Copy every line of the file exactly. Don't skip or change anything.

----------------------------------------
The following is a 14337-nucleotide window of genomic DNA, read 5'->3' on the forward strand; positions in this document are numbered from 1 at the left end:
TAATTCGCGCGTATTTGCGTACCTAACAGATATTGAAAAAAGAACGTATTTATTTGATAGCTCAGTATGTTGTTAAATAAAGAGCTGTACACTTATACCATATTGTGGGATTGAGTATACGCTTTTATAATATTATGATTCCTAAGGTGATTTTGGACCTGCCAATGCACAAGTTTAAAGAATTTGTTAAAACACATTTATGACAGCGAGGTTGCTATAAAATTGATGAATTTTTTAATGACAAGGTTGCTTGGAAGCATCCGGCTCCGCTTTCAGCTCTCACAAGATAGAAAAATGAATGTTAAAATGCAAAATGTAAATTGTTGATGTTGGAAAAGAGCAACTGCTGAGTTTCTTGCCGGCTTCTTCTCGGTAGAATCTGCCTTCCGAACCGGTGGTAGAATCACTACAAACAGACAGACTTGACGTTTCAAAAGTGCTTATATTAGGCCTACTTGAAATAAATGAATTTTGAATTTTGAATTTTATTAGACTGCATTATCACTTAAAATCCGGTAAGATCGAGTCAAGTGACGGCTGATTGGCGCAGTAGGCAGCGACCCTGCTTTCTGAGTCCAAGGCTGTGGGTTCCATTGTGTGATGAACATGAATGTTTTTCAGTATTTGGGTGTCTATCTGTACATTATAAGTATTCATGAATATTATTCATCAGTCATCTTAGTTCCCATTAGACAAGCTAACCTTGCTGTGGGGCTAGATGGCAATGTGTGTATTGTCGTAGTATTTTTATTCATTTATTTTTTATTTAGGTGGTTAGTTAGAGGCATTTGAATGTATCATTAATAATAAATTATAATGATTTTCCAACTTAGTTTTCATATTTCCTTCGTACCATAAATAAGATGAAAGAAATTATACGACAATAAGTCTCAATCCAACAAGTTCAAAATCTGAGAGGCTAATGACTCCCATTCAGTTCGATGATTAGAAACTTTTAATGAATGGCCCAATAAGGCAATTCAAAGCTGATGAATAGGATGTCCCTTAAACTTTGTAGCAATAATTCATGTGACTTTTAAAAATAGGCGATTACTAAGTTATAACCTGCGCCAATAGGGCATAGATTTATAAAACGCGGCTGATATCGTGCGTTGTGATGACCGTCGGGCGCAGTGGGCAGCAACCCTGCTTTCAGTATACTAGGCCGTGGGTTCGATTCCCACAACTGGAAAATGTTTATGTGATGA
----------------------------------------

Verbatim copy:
The following is a 14337-nucleotide window of genomic DNA, read 5'->3' on the forward strand; positions in this document are numbered from 1 at the left end:
TAATTCGCGCGTATTTGCGTACCTAACAGATATTGAAAAAAGAACGTATTTATTTGATAGCTCAGTATGTTGTTAAATAAAGAGCTGTACACTTATACCATATTGTGGGATTGAGTATACGCTTTTATAATATTATGATTCCTAAGGTGATTTTGGACCTGCCAATGCACAAGTTTAAAGAATTTGTTAAAACACATTTATGACAGCGAGGTTGCTATAAAATTGATGAATTTTTTAATGACAAGGTTGCTTGGAAGCATCCGGCTCCGCTTTCAGCTCTCACAAGATAGAAAAATGAATGTTAAAATGCAAAATGTAAATTGTTGATGTTGGAAAAGAGCAACTGCTGAGTTTCTTGCCGGCTTCTTCTCGGTAGAATCTGCCTTCCGAACCGGTGGTAGAATCACTACAAACAGACAGACTTGACGTTTCAAAAGTGCTTATATTAGGCCTACTTGAAATAAATGAATTTTGAATTTTGAATTTTATTAGACTGCATTATCACTTAAAATCCGGTAAGATCGAGTCAAGTGACGGCTGATTGGCGCAGTAGGCAGCGACCCTGCTTTCTGAGTCCAAGGCTGTGGGTTCCATTGTGTGATGAACATGAATGTTTTTCAGTATTTGGGTGTCTATCTGTACATTATAAGTATTCATGAATATTATTCATCAGTCATCTTAGTTCCCATTAGACAAGCTAACCTTGCTGTGGGGCTAGATGGCAATGTGTGTATTGTCGTAGTATTTTTATTCATTTATTTTTTATTTAGGTGGTTAGTTAGAGGCATTTGAATGTATCATTAATAATAAATTATAATGATTTTCCAACTTAGTTTTCATATTTCCTTCGTACCATAAATAAGATGAAAGAAATTATACGACAATAAGTCTCAATCCAACAAGTTCAAAATCTGAGAGGCTAATGACTCCCATTCAGTTCGATGATTAGAAACTTTTAATGAATGGCCCAATAAGGCAATTCAAAGCTGATGAATAGGATGTCCCTTAAACTTTGTAGCAATAATTCATGTGACTTTTAAAAATAGGCGATTACTAAGTTATAACCTGCGCCAATAGGGCATAGATTTATAAAACGCGGCTGATATCGTGCGTTGTGATGACCGTCGGGCGCAGTGGGCAGCAACCCTGCTTTCAGTATACTAGGCCGTGGGTTCGATTCCCACAACTGGAAAATGTTTATGTGATGA